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A few more election thoughts

OK, people, one last day of election stuff and I'll move on.

I was struck first in the voting booth, and again in reading the vote tabulations in Thursday's paper, at the competition in local judicial races.

Let's see, for Buffalo City Court there was McLeod on the Democratic line and McLeod on the Republican line.

Erie County Court, Pietruszka vs. Pietruszka.

Erie County Family Court, Rodwin vs. Rodwin.

Only when you got to State Supreme Court did you have a choice, three candidates, vote for two.

And they (the party bosses) call this democracy. (Hit it, Bruce)

Next, what lies in store for State Senate Republicans come January, when they lose their majority? My colleague Tom Precious discusses Dale Volker, who spends more on his office operation than anyone in the local delegation, some $1 million.

First elected to the Senate in 1975, Volker was coming to grips Wednesday with his loss of majority power. Come January, he will be stripped of his Codes Committee chairmanship. His staff will be slashed, his office downsized, his influence reduced.

To say nothing of the loss in pork barrel spending, which Volker spread around his district like manure in the months leading up his primary, then general election. Well over $2 million.

My guess: This is it for Volker. After more than three decades in the majority, with all its perks, moving to the back of the bus will hold zero appeal.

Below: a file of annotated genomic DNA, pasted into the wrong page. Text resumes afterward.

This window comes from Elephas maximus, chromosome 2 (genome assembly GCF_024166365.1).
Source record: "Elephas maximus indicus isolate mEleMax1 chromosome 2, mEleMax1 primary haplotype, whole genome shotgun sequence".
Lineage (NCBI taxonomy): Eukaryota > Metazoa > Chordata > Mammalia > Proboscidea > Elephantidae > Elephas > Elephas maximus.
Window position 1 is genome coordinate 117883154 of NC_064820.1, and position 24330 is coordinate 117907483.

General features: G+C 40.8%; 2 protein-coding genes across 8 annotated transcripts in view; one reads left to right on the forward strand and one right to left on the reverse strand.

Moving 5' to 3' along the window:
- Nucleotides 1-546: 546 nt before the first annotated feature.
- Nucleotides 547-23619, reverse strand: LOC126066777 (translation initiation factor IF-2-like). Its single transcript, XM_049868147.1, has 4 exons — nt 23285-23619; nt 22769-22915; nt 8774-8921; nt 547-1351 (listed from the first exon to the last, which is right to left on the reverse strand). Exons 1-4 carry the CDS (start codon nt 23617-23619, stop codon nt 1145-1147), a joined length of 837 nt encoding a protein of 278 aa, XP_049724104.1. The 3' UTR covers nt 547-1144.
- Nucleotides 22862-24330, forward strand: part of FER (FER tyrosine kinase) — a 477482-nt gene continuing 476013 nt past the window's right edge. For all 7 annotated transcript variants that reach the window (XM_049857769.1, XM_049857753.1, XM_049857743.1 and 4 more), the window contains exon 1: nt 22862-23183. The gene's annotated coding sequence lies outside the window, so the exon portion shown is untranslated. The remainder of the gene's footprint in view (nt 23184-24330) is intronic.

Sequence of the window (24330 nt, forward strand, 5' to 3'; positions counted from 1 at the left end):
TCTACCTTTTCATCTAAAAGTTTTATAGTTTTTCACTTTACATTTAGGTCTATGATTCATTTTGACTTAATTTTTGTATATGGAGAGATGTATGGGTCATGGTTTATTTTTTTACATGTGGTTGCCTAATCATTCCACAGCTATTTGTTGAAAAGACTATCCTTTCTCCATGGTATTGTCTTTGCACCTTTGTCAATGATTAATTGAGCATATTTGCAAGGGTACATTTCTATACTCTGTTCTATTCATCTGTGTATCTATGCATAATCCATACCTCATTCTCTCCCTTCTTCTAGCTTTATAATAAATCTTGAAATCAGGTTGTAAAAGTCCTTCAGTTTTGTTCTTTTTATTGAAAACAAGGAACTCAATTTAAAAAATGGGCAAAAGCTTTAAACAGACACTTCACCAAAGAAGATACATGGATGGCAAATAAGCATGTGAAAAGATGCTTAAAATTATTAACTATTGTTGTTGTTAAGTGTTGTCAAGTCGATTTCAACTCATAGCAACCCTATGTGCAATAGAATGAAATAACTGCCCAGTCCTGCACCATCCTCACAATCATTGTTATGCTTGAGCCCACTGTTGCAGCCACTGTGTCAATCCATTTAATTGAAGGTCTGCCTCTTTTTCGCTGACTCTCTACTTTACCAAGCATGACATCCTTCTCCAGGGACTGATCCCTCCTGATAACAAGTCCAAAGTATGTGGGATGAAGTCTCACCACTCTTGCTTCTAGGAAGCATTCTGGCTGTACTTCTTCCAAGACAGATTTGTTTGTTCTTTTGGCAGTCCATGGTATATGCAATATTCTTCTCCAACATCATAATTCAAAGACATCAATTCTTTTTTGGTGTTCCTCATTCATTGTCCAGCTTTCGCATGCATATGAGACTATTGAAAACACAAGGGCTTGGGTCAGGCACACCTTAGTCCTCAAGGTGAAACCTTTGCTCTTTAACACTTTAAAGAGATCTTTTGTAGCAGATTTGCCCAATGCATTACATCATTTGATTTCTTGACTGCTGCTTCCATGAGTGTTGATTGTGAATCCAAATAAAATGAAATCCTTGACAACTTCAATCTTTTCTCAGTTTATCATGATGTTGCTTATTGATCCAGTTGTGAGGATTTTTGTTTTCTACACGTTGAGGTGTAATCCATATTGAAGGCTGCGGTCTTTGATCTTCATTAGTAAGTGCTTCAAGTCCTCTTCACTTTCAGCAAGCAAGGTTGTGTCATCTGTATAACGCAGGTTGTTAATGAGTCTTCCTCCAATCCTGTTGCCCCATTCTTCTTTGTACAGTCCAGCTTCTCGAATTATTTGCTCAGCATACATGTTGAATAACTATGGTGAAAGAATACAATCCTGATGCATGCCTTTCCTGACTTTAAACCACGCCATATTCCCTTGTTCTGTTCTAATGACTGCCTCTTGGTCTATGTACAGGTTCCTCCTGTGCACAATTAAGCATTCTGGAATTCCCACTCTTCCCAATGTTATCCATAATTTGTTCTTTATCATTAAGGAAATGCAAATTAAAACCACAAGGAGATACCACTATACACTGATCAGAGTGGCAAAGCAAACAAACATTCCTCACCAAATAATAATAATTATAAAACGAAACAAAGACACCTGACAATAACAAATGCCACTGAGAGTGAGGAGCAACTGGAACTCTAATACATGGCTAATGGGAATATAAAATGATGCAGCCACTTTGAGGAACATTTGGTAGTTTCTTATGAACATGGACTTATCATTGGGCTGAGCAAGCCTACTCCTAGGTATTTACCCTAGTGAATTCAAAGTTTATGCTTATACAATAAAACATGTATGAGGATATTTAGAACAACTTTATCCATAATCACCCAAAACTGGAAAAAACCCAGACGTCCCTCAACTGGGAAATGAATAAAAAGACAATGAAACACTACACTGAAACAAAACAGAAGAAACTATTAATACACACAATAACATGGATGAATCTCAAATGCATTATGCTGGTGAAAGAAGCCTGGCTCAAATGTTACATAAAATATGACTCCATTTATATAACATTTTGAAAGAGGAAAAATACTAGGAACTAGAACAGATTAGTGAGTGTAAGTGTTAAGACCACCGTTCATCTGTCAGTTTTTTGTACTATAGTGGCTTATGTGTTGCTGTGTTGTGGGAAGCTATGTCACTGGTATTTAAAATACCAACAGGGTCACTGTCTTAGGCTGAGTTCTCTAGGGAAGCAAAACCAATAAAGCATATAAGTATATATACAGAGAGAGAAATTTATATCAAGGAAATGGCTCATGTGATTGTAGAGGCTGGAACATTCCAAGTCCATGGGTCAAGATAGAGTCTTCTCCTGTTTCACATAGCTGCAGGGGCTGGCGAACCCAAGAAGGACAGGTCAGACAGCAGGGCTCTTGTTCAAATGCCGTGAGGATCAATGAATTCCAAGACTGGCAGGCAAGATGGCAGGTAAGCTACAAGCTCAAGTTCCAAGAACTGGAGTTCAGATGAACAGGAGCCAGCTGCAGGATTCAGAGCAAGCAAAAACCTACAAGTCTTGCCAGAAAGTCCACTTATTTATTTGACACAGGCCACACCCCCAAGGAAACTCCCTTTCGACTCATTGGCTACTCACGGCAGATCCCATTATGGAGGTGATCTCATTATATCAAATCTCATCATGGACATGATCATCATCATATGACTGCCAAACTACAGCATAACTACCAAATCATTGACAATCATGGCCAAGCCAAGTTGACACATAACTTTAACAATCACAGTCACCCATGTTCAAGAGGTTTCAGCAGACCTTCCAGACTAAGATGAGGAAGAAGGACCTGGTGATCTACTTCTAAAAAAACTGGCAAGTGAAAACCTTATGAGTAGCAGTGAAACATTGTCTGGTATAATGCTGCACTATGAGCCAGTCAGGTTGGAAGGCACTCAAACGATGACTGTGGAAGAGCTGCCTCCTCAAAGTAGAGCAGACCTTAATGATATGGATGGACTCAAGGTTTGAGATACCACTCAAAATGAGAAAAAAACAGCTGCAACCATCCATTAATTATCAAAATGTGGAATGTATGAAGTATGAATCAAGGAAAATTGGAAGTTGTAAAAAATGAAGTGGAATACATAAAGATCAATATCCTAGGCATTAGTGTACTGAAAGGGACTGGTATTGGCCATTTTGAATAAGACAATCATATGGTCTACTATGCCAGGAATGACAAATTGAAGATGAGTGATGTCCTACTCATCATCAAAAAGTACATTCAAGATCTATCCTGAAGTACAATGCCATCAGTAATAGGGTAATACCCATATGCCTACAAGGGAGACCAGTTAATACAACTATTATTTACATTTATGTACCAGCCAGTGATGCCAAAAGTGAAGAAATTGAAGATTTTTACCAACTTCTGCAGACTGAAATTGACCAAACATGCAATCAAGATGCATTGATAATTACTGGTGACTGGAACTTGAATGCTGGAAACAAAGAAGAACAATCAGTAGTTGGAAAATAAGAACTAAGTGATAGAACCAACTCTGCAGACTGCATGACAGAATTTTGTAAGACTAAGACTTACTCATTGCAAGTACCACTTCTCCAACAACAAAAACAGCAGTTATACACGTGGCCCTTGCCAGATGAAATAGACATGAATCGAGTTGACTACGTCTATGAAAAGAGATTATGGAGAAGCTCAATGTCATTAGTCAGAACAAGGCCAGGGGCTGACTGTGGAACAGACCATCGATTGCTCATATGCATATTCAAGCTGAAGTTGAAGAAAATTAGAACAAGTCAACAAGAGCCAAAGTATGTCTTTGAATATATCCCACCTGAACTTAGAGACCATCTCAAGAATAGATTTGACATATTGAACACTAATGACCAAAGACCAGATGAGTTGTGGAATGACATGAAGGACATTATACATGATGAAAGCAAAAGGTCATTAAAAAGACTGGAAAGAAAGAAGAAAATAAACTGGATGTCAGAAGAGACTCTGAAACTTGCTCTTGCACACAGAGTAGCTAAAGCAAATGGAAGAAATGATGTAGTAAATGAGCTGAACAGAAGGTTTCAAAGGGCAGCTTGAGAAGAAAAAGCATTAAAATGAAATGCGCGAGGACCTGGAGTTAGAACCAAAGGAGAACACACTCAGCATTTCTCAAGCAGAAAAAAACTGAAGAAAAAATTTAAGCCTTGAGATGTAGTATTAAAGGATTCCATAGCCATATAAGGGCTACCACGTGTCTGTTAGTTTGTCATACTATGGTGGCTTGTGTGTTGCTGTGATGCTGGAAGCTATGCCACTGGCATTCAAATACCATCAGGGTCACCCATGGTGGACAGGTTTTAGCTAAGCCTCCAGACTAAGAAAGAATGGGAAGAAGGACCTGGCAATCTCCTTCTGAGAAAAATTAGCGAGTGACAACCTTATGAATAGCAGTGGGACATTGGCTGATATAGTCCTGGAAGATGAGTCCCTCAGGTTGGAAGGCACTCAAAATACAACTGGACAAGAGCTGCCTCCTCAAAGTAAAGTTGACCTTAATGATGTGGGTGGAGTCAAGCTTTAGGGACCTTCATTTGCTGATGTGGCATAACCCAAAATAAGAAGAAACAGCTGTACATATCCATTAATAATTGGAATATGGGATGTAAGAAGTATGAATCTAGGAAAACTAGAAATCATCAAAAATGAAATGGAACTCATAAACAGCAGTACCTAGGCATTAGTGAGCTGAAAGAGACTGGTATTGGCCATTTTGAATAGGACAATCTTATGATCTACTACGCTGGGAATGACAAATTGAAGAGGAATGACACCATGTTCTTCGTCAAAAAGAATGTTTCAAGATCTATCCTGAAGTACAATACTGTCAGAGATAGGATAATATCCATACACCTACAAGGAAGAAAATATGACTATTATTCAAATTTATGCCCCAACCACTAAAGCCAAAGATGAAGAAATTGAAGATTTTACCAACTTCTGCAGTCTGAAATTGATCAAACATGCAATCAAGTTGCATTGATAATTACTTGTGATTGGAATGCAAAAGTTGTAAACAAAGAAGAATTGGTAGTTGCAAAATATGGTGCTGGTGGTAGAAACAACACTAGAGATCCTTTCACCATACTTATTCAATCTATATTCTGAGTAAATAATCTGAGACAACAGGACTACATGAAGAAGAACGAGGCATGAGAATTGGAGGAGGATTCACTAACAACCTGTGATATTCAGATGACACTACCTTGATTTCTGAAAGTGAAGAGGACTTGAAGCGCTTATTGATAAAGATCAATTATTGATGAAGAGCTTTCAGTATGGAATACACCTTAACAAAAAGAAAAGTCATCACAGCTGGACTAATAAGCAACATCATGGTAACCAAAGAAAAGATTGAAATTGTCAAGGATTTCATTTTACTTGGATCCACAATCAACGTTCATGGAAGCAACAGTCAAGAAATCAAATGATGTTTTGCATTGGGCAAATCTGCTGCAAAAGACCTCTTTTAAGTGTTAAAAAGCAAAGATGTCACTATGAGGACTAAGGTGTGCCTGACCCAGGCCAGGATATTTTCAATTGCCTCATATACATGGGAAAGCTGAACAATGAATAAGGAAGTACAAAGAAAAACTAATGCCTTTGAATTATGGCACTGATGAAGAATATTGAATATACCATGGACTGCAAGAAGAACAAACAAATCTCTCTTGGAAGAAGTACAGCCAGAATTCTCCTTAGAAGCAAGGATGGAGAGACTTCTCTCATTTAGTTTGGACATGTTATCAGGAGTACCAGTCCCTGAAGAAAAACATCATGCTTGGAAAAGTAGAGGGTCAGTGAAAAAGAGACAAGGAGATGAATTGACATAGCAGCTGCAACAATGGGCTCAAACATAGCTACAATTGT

Finally, on the national front, Gristmill speculates on what green agenda to expect from an Obama presidency.

A declining carbon cap with fully auctioned permits, massive investments in energy research, job training, infrastructure, and efficiency, a renewable portfolio standard, a low-carbon fuel standard, higher fuel economy standards, and so on and on, in great detail. It is marred by its lavish support for biofuels and "clean coal," but that is a minor flaw in light of the historic changes it would spark if fully implemented.

Will it be fully implemented? In trying to figure out what Obama will do, it's helpful to contemplate how he navigated the campaign itself.

The overall campaign strategy was to play the long game, to proceed steadily toward big targets and not get flustered or distracted by the day-to-day news cycle. No-drama Obama.

MSNBC's Bob Sullivan had a good item the other day about Ralph Nader's final press conference before the election. Nader gave only one-word responses, his way of taking a shot at sound-bite journalism.

What should Bush do on his last day in office? "Surrender."

Will Obama be able to provide tax cuts to 95 percent of the population? "Impossible."

What is your opinion of the media? "Servile."

Contrived, but clever. The reader posts are pretty good, too.


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